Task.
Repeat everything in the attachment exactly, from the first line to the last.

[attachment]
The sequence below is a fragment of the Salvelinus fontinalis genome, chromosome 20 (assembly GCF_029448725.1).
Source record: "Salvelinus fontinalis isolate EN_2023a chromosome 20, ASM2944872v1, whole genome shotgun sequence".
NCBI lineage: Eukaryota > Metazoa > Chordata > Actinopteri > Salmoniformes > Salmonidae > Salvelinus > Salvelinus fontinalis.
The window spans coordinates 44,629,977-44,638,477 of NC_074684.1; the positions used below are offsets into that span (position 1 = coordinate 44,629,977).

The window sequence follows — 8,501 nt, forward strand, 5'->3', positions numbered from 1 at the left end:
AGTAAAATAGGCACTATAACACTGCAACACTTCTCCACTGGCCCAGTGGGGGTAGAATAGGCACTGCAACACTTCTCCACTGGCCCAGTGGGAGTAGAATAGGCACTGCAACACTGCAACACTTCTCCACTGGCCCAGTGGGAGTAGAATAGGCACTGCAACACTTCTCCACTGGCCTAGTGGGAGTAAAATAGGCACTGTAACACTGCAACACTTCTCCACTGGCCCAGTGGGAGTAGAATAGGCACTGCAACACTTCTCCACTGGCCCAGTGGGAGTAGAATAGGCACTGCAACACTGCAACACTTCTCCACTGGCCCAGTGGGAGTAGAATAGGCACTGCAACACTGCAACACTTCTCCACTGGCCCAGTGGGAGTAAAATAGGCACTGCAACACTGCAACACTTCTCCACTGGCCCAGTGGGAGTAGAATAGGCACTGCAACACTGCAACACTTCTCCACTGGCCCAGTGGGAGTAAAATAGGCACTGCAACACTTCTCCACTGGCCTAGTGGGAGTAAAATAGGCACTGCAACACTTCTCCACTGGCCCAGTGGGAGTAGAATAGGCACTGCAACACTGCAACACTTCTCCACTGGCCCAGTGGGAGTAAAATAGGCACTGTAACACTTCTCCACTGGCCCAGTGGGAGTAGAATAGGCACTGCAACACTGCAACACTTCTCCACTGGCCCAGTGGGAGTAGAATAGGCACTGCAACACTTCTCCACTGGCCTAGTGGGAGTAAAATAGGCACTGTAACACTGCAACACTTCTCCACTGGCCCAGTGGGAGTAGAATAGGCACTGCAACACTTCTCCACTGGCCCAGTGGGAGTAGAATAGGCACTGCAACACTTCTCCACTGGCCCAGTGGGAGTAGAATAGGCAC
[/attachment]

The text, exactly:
The sequence below is a fragment of the Salvelinus fontinalis genome, chromosome 20 (assembly GCF_029448725.1).
Source record: "Salvelinus fontinalis isolate EN_2023a chromosome 20, ASM2944872v1, whole genome shotgun sequence".
NCBI lineage: Eukaryota > Metazoa > Chordata > Actinopteri > Salmoniformes > Salmonidae > Salvelinus > Salvelinus fontinalis.
The window spans coordinates 44,629,977-44,638,477 of NC_074684.1; the positions used below are offsets into that span (position 1 = coordinate 44,629,977).

The window sequence follows — 8,501 nt, forward strand, 5'->3', positions numbered from 1 at the left end:
AGTAAAATAGGCACTATAACACTGCAACACTTCTCCACTGGCCCAGTGGGGGTAGAATAGGCACTGCAACACTTCTCCACTGGCCCAGTGGGAGTAGAATAGGCACTGCAACACTGCAACACTTCTCCACTGGCCCAGTGGGAGTAGAATAGGCACTGCAACACTTCTCCACTGGCCTAGTGGGAGTAAAATAGGCACTGTAACACTGCAACACTTCTCCACTGGCCCAGTGGGAGTAGAATAGGCACTGCAACACTTCTCCACTGGCCCAGTGGGAGTAGAATAGGCACTGCAACACTGCAACACTTCTCCACTGGCCCAGTGGGAGTAGAATAGGCACTGCAACACTGCAACACTTCTCCACTGGCCCAGTGGGAGTAAAATAGGCACTGCAACACTGCAACACTTCTCCACTGGCCCAGTGGGAGTAGAATAGGCACTGCAACACTGCAACACTTCTCCACTGGCCCAGTGGGAGTAAAATAGGCACTGCAACACTTCTCCACTGGCCTAGTGGGAGTAAAATAGGCACTGCAACACTTCTCCACTGGCCCAGTGGGAGTAGAATAGGCACTGCAACACTGCAACACTTCTCCACTGGCCCAGTGGGAGTAAAATAGGCACTGTAACACTTCTCCACTGGCCCAGTGGGAGTAGAATAGGCACTGCAACACTGCAACACTTCTCCACTGGCCCAGTGGGAGTAGAATAGGCACTGCAACACTTCTCCACTGGCCTAGTGGGAGTAAAATAGGCACTGTAACACTGCAACACTTCTCCACTGGCCCAGTGGGAGTAGAATAGGCACTGCAACACTTCTCCACTGGCCCAGTGGGAGTAGAATAGGCACTGCAACACTTCTCCACTGGCCCAGTGGGAGTAGAATAGGCAC